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Solar heated surface waters are melting the world’s largest ice shelf

Solar heated surface waters are melting the world’s largest ice shelf. The Ross Ice Shelf in Antarctica is the largest ice platform in the world, covering an area about the size of France. An international team of researchers led by the University of Cambridge has now discovered that the massive ice shelf is melting ten times faster than what was previously realized due to the inflow of warm surface waters in the surrounding ocean.

“The stability of ice shelves is generally thought to be related to their exposure to warm deep ocean water, but we’ve found that solar heated surface water also plays a crucial role in melting ice shelves,” explained study first author Dr. Craig Stewart. Solar heated surface waters are melting the world’s largest ice shelf

Over the course of four years, the scientists investigated how the northwest region of the ice shelf interacts with the ocean beneath it. The Ross Ice Shelf stabilizes the West Antarctic ice sheet by blocking ice that flows in from some of the world’s largest glaciers.

“Previous studies have shown that when ice shelves collapse, the feeding glaciers can speed up by a factor or two or three,” said study co-author Dr. Poul Christoffersen. “The difference here is the sheer size of Ross Ice Shelf, which over one hundred times larger than the ice shelves we’ve already seen disappear.”

By deploying instruments through a 260 meter-deep borehole, the team collected data on temperature, salinity, melt rates, and ocean currents in the cavity under the ice. The researchers also used an extremely precise radar system to survey the changing thickness of the ice shelf.

The study revealed that solar heated surface water flows into the cavity under the ice shelf near Ross Island and nearly triples the rate of ice melt during the summer months. The findings suggest that the forward section of the ice shelf will melt more quickly in response to changes in the uppermost layer of the ocean than what has been expected.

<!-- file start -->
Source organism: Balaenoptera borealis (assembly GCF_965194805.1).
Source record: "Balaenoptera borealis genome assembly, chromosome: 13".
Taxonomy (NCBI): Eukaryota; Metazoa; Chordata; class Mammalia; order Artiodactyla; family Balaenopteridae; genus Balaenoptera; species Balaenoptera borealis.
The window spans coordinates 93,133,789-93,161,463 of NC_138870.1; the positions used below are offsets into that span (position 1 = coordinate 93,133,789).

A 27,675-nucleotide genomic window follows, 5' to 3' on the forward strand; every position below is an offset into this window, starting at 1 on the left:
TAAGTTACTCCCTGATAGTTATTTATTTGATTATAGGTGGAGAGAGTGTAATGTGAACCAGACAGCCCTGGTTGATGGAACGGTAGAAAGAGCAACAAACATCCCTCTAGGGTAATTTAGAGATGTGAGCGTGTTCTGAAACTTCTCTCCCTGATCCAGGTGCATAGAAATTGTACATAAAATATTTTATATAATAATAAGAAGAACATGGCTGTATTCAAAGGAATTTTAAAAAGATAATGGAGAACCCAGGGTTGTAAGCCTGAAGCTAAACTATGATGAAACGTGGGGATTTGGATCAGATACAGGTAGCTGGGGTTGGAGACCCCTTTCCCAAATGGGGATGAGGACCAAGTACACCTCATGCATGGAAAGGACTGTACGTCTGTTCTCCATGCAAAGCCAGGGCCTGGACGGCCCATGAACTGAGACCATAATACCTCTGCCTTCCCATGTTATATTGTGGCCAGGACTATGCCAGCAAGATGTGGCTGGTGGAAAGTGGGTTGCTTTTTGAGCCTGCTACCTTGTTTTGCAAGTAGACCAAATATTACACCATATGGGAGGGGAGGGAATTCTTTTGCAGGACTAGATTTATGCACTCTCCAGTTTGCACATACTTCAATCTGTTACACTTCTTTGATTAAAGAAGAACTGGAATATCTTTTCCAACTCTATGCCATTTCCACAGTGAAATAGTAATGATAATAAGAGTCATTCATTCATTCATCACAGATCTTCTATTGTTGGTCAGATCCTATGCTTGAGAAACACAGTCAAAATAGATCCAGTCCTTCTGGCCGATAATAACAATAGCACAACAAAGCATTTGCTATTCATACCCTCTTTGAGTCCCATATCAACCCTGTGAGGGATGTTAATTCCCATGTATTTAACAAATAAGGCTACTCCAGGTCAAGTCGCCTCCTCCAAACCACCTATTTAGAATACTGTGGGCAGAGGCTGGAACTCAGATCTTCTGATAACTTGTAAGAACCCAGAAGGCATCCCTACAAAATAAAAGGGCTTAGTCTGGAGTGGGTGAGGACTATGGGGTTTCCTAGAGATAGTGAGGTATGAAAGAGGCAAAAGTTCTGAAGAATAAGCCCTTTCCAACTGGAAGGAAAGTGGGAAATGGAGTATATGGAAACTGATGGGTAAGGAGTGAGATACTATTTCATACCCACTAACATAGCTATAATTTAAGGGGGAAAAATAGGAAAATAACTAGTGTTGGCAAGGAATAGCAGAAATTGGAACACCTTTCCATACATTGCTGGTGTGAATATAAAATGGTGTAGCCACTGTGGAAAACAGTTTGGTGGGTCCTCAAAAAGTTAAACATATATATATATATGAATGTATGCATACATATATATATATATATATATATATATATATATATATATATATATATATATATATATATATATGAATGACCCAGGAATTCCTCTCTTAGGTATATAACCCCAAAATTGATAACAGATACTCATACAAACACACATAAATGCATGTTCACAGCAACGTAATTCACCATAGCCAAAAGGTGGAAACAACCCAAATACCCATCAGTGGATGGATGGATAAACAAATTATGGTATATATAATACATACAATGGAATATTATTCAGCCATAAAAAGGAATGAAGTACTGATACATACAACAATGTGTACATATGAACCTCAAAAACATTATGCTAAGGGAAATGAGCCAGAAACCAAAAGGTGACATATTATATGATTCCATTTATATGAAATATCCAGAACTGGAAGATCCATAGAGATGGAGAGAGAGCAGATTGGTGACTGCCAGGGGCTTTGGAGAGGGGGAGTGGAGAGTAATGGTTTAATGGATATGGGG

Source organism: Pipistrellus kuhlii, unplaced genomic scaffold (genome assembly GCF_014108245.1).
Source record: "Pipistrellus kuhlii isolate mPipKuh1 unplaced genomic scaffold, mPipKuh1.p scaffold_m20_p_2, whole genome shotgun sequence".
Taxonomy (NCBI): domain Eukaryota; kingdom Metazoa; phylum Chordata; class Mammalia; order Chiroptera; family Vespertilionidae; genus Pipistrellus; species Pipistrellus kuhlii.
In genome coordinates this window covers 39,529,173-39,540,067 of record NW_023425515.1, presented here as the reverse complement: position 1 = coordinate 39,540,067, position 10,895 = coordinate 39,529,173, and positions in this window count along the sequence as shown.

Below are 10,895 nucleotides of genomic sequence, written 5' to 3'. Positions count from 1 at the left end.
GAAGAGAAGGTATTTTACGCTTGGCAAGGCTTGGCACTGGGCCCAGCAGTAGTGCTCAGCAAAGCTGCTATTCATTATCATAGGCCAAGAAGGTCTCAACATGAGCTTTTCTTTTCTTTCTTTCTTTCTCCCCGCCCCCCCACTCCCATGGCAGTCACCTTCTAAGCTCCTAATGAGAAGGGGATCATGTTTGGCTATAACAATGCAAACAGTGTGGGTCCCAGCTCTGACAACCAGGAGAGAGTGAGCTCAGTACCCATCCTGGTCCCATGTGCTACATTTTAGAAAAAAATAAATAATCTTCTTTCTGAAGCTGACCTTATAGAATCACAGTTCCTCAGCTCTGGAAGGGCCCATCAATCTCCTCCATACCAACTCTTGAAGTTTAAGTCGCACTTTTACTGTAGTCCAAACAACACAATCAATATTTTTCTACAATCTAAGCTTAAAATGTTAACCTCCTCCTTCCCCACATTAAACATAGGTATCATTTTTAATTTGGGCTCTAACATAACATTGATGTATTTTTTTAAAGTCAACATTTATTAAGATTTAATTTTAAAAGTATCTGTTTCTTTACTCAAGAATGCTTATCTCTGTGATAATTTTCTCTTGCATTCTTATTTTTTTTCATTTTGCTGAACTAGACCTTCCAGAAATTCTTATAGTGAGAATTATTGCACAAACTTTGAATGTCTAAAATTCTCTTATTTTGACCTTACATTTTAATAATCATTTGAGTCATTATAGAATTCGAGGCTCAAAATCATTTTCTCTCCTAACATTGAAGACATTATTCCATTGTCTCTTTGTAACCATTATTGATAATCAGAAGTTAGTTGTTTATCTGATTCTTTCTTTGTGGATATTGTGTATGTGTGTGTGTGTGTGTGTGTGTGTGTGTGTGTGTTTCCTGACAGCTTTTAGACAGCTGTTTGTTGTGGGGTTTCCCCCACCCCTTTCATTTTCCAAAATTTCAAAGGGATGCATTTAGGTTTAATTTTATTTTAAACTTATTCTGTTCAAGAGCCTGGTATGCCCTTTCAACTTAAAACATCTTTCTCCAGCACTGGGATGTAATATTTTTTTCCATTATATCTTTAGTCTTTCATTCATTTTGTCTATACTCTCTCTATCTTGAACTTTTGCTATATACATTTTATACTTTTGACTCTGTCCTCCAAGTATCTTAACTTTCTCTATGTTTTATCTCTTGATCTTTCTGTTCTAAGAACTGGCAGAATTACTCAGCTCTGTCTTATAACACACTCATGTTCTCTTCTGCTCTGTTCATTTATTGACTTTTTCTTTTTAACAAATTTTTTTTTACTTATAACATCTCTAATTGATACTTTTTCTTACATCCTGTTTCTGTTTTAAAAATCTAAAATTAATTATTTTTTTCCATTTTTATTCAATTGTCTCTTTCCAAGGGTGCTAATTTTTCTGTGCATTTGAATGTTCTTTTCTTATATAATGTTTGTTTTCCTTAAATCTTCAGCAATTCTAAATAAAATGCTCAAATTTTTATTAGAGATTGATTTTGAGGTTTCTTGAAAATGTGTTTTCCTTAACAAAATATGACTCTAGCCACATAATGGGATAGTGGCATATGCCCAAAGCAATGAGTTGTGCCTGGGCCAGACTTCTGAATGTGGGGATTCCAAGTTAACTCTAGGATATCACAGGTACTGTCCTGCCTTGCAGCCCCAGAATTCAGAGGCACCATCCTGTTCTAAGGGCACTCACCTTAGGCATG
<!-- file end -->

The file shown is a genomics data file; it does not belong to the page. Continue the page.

“Climate change is likely to result in less sea ice, and higher surface ocean temperatures in the Ross Sea, suggesting that melt rates in this region will increase in the future,” said Dr. Stewart.

The rapid melting identified in the study is taking place beneath a thin and structurally important part of the ice shelf, where the ice pushes against Ross Island. This contact with the island slows the flow of the entire ice shelf.

“The observations we made at the front of the ice shelf have direct implications for many large glaciers that flow into the ice shelf, some as far as 900 km away,” said Dr. Christoffersen.

The researchers emphasized that the study results do not mean that the ice shelf is currently unstable. The research has, however, identified the Ross Island pinning point as a site of future vulnerability.

The study is published in the journal Nature Geoscience.

By Chrissy Sexton, Staff Writer

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Image Credit: Poul Christoffersen

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